John Ostermiller

Graduate Student
John Ostermiller


Current status: Ph.D. in progress

Ph.D. dissertation title: Between piety and popularity: cultural code-switching and Muslim migrant communities in Japan

M.A. thesis title: Currents of Consumption: How National Narratives of Japanese Cuisine Collide with Localized Forms of Sushi in Northern California.

John Ostermiller is a fourth-year cultural anthropology Ph.D. student focused on how Muslims and Muslim migrants navigate their religious convictions in non-Muslim majority societies. For his dissertation John is investigating how Muslims engage in "cultural code-switching," or how Muslims present religious practices and beliefs as "custom" and "culture" in certain circumstances to appeal to the sensibilities of a non-Muslim majority. John recently completed his qualifying exams and is preparing to submit his prospectus. John has been a Graduate Teaching Assistant and Instructor of Record for the Department of Anthropology, and will be a Graduate Writing Consultant for the University's Writing and Speaking Center for the 2022 - 2023 academic year. His research is supported in part by the Ozmen Institute's Graduate Student Research Grant as well as the Department of Anthropology's Cultural & Linguistic Anthropology Graduate Promise Award.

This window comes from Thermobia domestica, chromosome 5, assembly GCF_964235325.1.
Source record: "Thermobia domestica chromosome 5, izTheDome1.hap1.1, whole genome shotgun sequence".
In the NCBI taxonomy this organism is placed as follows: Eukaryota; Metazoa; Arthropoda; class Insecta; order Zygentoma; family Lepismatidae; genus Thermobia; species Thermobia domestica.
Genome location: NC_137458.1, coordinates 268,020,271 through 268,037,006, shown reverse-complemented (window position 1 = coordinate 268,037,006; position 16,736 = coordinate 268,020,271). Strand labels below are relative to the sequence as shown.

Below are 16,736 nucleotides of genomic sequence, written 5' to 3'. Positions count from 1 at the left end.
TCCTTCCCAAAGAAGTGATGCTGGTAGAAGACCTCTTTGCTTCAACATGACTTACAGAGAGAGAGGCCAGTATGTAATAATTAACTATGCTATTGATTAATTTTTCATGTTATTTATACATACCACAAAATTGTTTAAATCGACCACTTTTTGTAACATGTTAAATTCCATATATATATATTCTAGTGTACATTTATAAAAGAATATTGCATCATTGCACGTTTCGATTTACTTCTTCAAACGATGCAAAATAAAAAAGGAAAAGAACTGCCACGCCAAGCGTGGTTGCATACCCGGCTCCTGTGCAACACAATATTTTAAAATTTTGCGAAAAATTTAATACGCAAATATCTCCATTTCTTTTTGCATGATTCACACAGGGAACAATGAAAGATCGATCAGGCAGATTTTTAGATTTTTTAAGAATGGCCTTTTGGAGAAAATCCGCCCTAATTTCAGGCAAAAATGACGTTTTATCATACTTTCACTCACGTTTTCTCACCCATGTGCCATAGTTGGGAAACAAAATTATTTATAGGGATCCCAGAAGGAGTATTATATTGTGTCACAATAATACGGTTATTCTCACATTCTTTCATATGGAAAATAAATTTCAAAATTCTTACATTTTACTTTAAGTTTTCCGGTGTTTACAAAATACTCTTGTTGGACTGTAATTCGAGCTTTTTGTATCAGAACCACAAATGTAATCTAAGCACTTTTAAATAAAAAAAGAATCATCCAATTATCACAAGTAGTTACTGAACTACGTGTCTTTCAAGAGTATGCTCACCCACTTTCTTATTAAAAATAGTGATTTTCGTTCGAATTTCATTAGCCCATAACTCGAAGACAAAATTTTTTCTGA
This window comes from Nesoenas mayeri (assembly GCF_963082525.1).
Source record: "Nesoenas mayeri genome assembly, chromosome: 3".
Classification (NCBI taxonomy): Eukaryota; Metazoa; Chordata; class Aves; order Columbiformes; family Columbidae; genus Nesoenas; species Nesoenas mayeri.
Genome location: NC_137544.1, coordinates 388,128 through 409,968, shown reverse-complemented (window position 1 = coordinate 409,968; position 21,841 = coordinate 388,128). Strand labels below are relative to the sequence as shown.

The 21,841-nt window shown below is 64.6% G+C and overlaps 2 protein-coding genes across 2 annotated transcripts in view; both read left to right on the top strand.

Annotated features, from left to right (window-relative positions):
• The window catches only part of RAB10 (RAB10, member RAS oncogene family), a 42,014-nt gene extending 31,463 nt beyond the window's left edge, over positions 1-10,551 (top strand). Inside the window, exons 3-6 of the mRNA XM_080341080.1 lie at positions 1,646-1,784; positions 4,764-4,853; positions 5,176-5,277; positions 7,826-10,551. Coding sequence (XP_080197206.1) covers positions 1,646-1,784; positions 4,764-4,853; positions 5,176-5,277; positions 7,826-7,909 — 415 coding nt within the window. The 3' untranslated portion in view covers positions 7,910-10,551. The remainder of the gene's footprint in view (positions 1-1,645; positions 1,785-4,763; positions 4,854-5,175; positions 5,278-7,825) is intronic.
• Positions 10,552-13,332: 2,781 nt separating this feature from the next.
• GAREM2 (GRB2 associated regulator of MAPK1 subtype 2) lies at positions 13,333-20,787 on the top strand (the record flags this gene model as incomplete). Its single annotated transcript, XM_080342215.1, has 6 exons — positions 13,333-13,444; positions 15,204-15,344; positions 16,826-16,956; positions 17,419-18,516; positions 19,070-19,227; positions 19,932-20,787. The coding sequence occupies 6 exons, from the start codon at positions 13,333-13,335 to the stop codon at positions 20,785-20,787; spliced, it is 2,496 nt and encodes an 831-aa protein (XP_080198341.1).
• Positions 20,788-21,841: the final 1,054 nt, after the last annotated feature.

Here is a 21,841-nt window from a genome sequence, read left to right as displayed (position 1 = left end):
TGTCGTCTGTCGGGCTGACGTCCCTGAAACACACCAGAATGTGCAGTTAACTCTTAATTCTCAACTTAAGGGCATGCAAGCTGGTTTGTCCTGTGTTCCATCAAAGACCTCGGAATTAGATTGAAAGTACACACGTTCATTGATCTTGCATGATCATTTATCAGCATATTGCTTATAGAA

Academic interests

  • Migrant Muslim communities in Japan
  • Secularism and religion (Islam)
  • Cosmetic multiculturalism and media representation
  • Minorities, migration, and marginalization
  • Japan and the Asia-Pacific region

Selected publications


  • M.A., Asia-Pacific studies, University of San Francisco, 2018
  • B.A., anthropology, California State University Sacramento, 2013